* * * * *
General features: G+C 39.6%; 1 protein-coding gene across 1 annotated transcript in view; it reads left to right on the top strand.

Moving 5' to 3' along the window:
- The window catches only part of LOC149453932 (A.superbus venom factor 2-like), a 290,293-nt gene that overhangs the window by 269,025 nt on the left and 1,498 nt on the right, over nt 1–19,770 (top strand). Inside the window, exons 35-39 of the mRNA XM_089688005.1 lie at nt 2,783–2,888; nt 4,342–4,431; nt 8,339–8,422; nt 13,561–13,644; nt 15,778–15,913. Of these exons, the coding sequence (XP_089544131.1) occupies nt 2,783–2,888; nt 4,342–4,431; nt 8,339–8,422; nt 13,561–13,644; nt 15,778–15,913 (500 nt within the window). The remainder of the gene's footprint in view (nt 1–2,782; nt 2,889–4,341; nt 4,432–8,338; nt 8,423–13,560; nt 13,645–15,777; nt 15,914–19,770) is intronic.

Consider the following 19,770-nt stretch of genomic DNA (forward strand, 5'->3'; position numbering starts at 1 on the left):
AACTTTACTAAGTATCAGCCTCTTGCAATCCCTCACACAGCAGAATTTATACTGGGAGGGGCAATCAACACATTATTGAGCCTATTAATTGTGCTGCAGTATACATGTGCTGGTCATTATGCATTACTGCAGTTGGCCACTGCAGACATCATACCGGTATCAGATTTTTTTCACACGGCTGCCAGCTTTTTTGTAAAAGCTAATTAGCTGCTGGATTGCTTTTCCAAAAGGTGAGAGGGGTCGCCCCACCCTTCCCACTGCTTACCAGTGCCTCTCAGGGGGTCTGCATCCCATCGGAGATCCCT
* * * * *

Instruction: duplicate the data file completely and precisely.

General features: G+C 39.6%; 1 protein-coding gene across 1 annotated transcript in view; it reads left to right on the top strand.

Moving 5' to 3' along the window:
- The window catches only part of LOC149453932 (A.superbus venom factor 2-like), a 290,293-nt gene that overhangs the window by 269,025 nt on the left and 1,498 nt on the right, over nt 1–19,770 (top strand). Inside the window, exons 35-39 of the mRNA XM_089688005.1 lie at nt 2,783–2,888; nt 4,342–4,431; nt 8,339–8,422; nt 13,561–13,644; nt 15,778–15,913. Of these exons, the coding sequence (XP_089544131.1) occupies nt 2,783–2,888; nt 4,342–4,431; nt 8,339–8,422; nt 13,561–13,644; nt 15,778–15,913 (500 nt within the window). The remainder of the gene's footprint in view (nt 1–2,782; nt 2,889–4,341; nt 4,432–8,338; nt 8,423–13,560; nt 13,645–15,777; nt 15,914–19,770) is intronic.

Consider the following 19,770-nt stretch of genomic DNA (forward strand, 5'->3'; position numbering starts at 1 on the left):
AACTTTACTAAGTATCAGCCTCTTGCAATCCCTCACACAGCAGAATTTATACTGGGAGGGGCAATCAACACATTATTGAGCCTATTAATTGTGCTGCAGTATACATGTGCTGGTCATTATGCATTACTGCAGTTGGCCACTGCAGACATCATACCGGTATCAGATTTTTTTCACACGGCTGCCAGCTTTTTTGTAAAAGCTAATTAGCTGCTGGATTGCTTTTCCAAAAGGTGAGAGGGGTCGCCCCACCCTTCCCACTGCTTACCAGTGCCTCTCAGGGGGTCTGCATCCCATCGGAGATCCCT